“Our type of cow is not too big and she also needs to be stylish and have correct legs. Durability is a major consideration. Traditionally, our cows would produce about eight calves for us over their lifetime. But the rising cull price has persuaded me to sell some of the older cows, so the average will have dropped recently. Good temperament is another vital issue, particularly as we have small children.”

The Sparke family manage their cows in separate batches, with one group calving in March and the other in May. A third, smaller group is rolled over to September. The plan is to have calves to sell throughout the year, to improve cash flow, with six to eight sold at a time, to spread risk.

Both straw-bedded sheds and cubicles are utilised for housing. The March calving group calves inside on straw, remaining in the building until May. They are fed a mix of silage and straw, topped up with vitamins and minerals. An injection is given to reduce the risk of calf scour, which has been a problem in the past.

The March calvers are turned out with their progeny in May, and run on grass plus creep feed all summer. They are weaned at housing, which usually takes place during early to mid-November.

The May calvers winter in cubicles that were installed last autumn, to save on straw costs. Their calves are taken off them the following April, when they go outside, ready to calve again. May-born calves are creep fed using a bought-in pellet, as well as being given access to silage.

“The cubicles have saved us from buying around 400 bales of straw,” Kevin comments. “At £10/bale, that represents a significant saving. We have a diet feeder, but we have nowhere to store straights, so we only use it for mixing silage, hay and straw. We regard straw as a very important element in the diet, as well as for bedding, and we make around 1,500 bales a year, which we buy in the swath.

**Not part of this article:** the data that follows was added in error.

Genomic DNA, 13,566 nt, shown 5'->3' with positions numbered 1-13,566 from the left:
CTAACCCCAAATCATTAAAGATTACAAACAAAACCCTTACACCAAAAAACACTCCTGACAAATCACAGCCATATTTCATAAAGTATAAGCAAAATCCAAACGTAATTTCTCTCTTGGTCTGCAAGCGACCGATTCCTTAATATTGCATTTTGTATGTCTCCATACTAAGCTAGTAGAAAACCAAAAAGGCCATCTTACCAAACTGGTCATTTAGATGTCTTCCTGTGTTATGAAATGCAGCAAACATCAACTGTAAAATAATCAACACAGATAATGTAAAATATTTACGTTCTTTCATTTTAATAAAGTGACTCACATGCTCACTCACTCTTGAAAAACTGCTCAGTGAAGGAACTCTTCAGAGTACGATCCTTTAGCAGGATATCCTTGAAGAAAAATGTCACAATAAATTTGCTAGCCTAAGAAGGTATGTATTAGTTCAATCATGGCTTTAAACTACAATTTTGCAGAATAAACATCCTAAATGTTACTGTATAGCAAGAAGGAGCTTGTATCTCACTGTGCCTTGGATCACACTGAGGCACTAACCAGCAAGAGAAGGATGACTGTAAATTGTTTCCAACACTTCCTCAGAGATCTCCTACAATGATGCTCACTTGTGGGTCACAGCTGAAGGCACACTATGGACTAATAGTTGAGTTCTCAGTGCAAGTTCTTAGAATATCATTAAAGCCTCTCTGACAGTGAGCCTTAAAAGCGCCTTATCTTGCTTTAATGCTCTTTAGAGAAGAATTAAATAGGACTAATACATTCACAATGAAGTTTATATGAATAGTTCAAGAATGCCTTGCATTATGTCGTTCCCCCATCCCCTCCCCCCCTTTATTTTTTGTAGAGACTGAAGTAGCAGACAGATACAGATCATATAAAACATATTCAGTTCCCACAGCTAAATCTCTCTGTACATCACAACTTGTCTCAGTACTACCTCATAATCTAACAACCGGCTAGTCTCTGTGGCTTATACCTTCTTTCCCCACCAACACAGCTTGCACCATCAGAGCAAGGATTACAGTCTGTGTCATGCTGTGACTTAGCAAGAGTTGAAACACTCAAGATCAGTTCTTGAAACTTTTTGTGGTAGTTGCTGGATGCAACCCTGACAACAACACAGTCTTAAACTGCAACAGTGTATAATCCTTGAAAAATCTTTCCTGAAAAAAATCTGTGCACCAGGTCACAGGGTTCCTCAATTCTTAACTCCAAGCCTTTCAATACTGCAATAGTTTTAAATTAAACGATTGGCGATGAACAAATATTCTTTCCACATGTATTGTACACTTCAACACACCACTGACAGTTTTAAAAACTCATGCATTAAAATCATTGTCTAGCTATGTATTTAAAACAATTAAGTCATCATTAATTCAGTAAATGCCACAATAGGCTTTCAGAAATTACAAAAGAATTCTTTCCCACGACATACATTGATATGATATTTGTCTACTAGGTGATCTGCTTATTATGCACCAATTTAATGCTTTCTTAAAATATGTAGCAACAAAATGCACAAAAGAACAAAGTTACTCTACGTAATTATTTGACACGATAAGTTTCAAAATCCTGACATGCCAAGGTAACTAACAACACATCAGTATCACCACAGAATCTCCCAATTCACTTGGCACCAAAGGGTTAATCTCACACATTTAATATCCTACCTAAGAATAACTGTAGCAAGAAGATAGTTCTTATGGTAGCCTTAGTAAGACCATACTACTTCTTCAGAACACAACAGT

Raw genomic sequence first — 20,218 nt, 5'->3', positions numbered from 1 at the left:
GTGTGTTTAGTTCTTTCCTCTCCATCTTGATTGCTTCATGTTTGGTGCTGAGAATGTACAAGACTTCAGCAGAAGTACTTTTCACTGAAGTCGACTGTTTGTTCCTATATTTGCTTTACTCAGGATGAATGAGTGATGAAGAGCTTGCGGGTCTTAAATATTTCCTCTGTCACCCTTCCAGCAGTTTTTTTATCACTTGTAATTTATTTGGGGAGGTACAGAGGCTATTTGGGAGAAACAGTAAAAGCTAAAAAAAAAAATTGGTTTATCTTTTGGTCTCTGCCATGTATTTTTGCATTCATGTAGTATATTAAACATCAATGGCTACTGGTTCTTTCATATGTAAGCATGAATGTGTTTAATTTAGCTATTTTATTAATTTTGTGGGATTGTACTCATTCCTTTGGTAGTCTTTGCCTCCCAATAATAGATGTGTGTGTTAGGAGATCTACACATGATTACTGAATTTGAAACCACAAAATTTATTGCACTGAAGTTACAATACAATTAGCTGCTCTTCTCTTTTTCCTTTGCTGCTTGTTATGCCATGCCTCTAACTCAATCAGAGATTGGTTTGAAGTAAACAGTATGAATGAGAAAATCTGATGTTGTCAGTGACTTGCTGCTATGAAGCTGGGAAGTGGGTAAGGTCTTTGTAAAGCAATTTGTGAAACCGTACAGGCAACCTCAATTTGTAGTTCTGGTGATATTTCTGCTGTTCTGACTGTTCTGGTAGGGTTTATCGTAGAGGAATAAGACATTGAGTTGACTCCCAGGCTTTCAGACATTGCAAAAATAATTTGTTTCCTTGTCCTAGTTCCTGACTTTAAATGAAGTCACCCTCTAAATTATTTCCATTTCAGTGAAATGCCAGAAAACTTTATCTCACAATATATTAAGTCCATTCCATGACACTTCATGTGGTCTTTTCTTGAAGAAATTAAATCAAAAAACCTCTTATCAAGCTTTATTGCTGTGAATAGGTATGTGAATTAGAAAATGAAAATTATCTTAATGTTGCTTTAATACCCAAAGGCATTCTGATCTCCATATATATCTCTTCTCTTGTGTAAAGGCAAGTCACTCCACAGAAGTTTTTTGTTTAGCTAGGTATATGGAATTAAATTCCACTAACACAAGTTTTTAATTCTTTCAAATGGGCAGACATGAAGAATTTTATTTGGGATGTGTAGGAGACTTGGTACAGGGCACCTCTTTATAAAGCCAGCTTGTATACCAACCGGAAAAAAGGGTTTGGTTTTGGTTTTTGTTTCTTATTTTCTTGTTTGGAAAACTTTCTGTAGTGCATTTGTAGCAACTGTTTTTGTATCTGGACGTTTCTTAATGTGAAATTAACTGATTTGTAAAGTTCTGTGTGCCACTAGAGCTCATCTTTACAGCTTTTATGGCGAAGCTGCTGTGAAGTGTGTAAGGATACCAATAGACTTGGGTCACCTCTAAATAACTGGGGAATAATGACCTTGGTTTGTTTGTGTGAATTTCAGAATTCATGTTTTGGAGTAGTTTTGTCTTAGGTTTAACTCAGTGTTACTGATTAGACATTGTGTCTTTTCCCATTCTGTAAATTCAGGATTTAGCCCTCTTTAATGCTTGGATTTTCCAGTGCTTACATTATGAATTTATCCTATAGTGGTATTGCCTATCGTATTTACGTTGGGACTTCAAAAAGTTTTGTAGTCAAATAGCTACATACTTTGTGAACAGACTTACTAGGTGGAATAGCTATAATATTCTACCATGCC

“We need as much grass as we can get to maintain our current stocking rate, which is why we do not grow any arable crops. All our hay and silage is made from early to mid-June, with one large cut and a second, smaller cut that is hopefully of high quality.

“Total mixed ration feeding is a useful tool, but we are in a rather isolated area, so haulage is a big concern. The one advantage that bought-in concentrates offer is consistency of quality.”

Normally, all the autumn calvers would be left outdoors. However the weather has been so poor recently (Summer & Autumn 2011) that they are now brought in for a couple of days, when they are due to give birth. The herd has very few calving problems, and it is rare to find an animal which requires a caesarean.